“Don’t ignore the small things” says the First Minister, “but be ambitious and have the confidence to go hard for your ambitions”.
3.29 – Rebecca to President Clinton “Excluding any academic pursuit, are they any other activities you wish you could have taken earlier in life?”
The President replies that “I think it would be a good thing if everyone who gets out of high school was fluent in a language. It would be good for America too, it won’t make us look like an imperial power where we expect everyone to speak English”.
3.32 – Jed Thomas from Bishop Gore – “Is there a job you would have loved to have done if you weren’t in politics, and Mr Drakeford can you get rid of the 20 mile an hour speed limit please?” – the audience erupts into laughter !
“I’d have loved to open the batting for Glamorgan” says Mark Drakeford. (The Mumbler editor purrs with appreciation and approval at this reference to cricket) but also thanks Jed for the road legislation advice, which he says he won’t be taking !
3.33 Frances from Gower College – “How can future leaders retreat from polarisation in politics?”
“It’s always important to find common ground where possible.. I personally worked with Republicans to make progress on many issues we disagreed on” says Secretary Clinton. She adds that “There are things leaders should and can do, and there are things voters should and can do… There are forces from the outside who are truly trying top divide us, spreading false narratives…” She concludes with a caution that “we should ask ourselves ‘How do I reward respect and trust and not disrespect and failure.. ‘In the era of generative AI it may be difficult to know who and what to believe”.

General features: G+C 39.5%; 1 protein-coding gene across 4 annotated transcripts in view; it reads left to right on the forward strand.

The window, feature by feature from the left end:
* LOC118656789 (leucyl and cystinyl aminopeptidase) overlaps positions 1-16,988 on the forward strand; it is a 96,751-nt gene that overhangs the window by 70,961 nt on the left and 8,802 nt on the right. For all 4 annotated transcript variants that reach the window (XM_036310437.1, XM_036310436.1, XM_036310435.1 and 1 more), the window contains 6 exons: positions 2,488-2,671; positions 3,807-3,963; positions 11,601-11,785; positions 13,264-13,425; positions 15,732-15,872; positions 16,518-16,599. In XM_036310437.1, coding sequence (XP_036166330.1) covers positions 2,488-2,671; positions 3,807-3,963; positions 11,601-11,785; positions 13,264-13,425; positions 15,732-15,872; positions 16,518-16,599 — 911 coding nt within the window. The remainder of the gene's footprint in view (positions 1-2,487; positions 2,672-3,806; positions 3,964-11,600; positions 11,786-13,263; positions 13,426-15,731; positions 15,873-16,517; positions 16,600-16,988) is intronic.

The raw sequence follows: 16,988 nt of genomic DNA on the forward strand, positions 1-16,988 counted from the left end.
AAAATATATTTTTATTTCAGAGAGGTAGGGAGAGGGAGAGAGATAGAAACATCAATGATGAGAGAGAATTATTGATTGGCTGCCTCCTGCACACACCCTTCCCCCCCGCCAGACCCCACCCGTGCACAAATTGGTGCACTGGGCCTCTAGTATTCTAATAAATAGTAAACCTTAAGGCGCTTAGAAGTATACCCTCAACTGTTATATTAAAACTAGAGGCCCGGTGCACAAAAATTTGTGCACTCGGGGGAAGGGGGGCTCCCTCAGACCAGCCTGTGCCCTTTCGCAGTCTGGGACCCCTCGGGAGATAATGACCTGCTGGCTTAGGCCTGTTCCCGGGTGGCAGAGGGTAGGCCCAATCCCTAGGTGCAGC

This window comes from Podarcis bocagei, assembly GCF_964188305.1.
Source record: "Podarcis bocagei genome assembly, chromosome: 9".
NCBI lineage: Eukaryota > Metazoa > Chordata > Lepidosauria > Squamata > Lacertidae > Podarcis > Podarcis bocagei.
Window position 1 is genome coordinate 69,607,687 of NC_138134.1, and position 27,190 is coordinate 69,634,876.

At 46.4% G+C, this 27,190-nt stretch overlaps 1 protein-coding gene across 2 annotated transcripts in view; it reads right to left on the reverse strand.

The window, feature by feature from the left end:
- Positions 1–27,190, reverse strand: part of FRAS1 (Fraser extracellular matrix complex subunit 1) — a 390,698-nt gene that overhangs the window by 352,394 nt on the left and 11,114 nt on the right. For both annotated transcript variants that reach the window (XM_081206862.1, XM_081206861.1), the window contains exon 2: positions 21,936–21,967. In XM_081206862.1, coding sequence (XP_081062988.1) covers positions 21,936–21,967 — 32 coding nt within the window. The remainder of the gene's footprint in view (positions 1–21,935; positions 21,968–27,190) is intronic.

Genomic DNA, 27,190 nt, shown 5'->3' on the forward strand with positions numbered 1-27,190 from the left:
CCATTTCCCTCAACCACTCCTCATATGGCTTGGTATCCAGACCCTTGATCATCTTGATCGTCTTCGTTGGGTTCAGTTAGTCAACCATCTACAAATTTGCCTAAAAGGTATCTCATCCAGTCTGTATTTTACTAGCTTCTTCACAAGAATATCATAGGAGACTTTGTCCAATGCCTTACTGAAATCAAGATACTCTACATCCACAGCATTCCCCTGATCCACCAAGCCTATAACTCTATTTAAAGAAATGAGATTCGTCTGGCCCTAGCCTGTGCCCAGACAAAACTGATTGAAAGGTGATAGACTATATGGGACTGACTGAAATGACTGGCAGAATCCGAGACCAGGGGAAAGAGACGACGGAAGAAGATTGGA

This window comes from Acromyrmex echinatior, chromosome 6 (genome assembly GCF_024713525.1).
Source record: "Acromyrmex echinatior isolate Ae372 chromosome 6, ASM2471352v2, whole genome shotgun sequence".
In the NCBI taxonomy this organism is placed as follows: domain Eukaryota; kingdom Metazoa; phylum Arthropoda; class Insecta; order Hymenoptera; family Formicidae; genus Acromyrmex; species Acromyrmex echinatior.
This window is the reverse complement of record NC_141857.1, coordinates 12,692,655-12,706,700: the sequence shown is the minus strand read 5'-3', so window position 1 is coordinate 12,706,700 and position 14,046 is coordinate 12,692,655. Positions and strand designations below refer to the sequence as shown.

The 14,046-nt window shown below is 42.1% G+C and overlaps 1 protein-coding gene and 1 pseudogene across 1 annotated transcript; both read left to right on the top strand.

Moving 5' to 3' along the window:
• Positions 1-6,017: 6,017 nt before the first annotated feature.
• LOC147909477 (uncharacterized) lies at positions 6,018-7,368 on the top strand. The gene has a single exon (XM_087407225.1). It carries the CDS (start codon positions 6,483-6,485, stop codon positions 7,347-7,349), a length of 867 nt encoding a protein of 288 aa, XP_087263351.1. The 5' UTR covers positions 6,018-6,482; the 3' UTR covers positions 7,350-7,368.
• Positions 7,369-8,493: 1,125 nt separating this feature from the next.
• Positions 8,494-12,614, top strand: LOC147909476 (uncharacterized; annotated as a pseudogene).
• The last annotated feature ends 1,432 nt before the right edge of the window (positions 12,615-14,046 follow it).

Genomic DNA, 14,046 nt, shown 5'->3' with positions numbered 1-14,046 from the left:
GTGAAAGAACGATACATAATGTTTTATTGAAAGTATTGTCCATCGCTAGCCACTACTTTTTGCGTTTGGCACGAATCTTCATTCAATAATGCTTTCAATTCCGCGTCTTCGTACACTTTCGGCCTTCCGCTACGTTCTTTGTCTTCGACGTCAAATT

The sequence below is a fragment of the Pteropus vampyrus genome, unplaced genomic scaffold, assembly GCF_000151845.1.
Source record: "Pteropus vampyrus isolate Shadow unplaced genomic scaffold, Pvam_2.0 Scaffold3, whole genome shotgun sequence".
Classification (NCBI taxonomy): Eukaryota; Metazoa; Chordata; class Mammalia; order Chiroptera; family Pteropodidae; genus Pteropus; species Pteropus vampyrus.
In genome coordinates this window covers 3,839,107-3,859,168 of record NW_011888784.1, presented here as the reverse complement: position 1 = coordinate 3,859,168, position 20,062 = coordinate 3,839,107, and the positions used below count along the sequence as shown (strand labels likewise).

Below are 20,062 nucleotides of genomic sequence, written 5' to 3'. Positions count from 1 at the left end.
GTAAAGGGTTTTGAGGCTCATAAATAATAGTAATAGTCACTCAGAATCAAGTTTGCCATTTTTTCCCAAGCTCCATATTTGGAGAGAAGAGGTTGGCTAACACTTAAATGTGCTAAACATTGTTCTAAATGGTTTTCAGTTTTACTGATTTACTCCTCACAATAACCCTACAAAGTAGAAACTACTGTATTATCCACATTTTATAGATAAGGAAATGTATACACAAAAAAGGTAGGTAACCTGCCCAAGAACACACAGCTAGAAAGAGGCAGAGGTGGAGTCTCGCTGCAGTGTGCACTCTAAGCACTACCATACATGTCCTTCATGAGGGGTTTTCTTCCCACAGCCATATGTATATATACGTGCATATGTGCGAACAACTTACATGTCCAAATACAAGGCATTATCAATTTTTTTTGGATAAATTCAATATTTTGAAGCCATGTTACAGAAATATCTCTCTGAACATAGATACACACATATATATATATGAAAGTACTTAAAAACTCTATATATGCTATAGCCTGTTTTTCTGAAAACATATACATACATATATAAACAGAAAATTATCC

3.41: Professor Boyle concludes the Q+A to huge applause from the audience who really seemed to enjoy the fascinating discussion.
And that’s it from the blogger team – they did a wonderful job this afternoon – Winner, Patrick, and Morgan. The Mumbler and Media dept is very proud of all the students who worked on the event today.